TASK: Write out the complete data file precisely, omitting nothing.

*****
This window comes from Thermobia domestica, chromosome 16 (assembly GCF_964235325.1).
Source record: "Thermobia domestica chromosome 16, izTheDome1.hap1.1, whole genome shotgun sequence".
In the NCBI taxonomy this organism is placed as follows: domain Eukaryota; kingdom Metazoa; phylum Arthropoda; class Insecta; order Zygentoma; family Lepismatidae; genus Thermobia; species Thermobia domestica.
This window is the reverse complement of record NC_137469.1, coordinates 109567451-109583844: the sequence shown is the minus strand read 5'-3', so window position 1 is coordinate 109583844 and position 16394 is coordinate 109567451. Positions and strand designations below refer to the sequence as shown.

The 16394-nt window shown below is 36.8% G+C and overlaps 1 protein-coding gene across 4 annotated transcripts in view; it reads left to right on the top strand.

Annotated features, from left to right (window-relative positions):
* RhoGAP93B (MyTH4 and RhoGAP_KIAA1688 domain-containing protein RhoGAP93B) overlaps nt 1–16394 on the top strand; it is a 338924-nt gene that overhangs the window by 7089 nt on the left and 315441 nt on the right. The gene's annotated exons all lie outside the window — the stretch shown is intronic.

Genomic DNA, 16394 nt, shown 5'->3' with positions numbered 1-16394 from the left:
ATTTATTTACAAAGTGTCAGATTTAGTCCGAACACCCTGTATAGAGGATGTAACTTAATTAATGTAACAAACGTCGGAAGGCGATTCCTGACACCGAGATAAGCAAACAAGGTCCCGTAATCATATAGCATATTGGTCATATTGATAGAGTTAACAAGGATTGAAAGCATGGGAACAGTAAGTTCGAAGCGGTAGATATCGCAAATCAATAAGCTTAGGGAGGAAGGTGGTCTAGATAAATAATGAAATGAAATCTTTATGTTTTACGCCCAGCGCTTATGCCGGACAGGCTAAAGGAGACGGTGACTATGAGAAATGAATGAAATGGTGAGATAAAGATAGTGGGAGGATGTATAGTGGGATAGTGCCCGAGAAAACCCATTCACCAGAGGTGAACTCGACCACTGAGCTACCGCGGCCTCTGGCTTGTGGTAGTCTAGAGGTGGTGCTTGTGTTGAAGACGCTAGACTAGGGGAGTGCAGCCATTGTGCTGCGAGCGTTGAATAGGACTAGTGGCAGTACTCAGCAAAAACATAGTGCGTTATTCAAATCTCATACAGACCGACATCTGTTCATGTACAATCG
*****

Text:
This window comes from Thermobia domestica, chromosome 16 (assembly GCF_964235325.1).
Source record: "Thermobia domestica chromosome 16, izTheDome1.hap1.1, whole genome shotgun sequence".
In the NCBI taxonomy this organism is placed as follows: domain Eukaryota; kingdom Metazoa; phylum Arthropoda; class Insecta; order Zygentoma; family Lepismatidae; genus Thermobia; species Thermobia domestica.
This window is the reverse complement of record NC_137469.1, coordinates 109567451-109583844: the sequence shown is the minus strand read 5'-3', so window position 1 is coordinate 109583844 and position 16394 is coordinate 109567451. Positions and strand designations below refer to the sequence as shown.

The 16394-nt window shown below is 36.8% G+C and overlaps 1 protein-coding gene across 4 annotated transcripts in view; it reads left to right on the top strand.

Annotated features, from left to right (window-relative positions):
* RhoGAP93B (MyTH4 and RhoGAP_KIAA1688 domain-containing protein RhoGAP93B) overlaps nt 1–16394 on the top strand; it is a 338924-nt gene that overhangs the window by 7089 nt on the left and 315441 nt on the right. The gene's annotated exons all lie outside the window — the stretch shown is intronic.

Genomic DNA, 16394 nt, shown 5'->3' with positions numbered 1-16394 from the left:
ATTTATTTACAAAGTGTCAGATTTAGTCCGAACACCCTGTATAGAGGATGTAACTTAATTAATGTAACAAACGTCGGAAGGCGATTCCTGACACCGAGATAAGCAAACAAGGTCCCGTAATCATATAGCATATTGGTCATATTGATAGAGTTAACAAGGATTGAAAGCATGGGAACAGTAAGTTCGAAGCGGTAGATATCGCAAATCAATAAGCTTAGGGAGGAAGGTGGTCTAGATAAATAATGAAATGAAATCTTTATGTTTTACGCCCAGCGCTTATGCCGGACAGGCTAAAGGAGACGGTGACTATGAGAAATGAATGAAATGGTGAGATAAAGATAGTGGGAGGATGTATAGTGGGATAGTGCCCGAGAAAACCCATTCACCAGAGGTGAACTCGACCACTGAGCTACCGCGGCCTCTGGCTTGTGGTAGTCTAGAGGTGGTGCTTGTGTTGAAGACGCTAGACTAGGGGAGTGCAGCCATTGTGCTGCGAGCGTTGAATAGGACTAGTGGCAGTACTCAGCAAAAACATAGTGCGTTATTCAAATCTCATACAGACCGACATCTGTTCATGTACAATCG